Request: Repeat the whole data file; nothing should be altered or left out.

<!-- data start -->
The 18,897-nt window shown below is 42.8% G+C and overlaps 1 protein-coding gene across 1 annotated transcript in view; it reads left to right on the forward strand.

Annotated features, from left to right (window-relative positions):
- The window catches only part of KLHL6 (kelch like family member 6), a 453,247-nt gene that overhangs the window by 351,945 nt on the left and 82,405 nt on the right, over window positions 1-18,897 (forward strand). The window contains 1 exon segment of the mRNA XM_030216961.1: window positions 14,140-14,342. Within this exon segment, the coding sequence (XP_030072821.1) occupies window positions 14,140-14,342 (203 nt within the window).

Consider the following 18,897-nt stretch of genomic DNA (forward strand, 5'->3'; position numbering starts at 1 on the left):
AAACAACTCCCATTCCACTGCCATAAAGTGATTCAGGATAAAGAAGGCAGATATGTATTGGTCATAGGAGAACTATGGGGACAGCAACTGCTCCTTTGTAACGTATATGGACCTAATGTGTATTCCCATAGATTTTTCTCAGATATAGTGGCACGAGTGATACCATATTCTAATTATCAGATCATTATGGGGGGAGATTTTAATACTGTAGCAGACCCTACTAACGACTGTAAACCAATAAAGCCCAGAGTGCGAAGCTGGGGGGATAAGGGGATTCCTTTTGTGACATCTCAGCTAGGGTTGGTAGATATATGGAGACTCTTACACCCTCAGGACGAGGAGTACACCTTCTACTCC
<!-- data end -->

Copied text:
The 18,897-nt window shown below is 42.8% G+C and overlaps 1 protein-coding gene across 1 annotated transcript in view; it reads left to right on the forward strand.

Annotated features, from left to right (window-relative positions):
- The window catches only part of KLHL6 (kelch like family member 6), a 453,247-nt gene that overhangs the window by 351,945 nt on the left and 82,405 nt on the right, over window positions 1-18,897 (forward strand). The window contains 1 exon segment of the mRNA XM_030216961.1: window positions 14,140-14,342. Within this exon segment, the coding sequence (XP_030072821.1) occupies window positions 14,140-14,342 (203 nt within the window).

Consider the following 18,897-nt stretch of genomic DNA (forward strand, 5'->3'; position numbering starts at 1 on the left):
AAACAACTCCCATTCCACTGCCATAAAGTGATTCAGGATAAAGAAGGCAGATATGTATTGGTCATAGGAGAACTATGGGGACAGCAACTGCTCCTTTGTAACGTATATGGACCTAATGTGTATTCCCATAGATTTTTCTCAGATATAGTGGCACGAGTGATACCATATTCTAATTATCAGATCATTATGGGGGGAGATTTTAATACTGTAGCAGACCCTACTAACGACTGTAAACCAATAAAGCCCAGAGTGCGAAGCTGGGGGGATAAGGGGATTCCTTTTGTGACATCTCAGCTAGGGTTGGTAGATATATGGAGACTCTTACACCCTCAGGACGAGGAGTACACCTTCTACTCC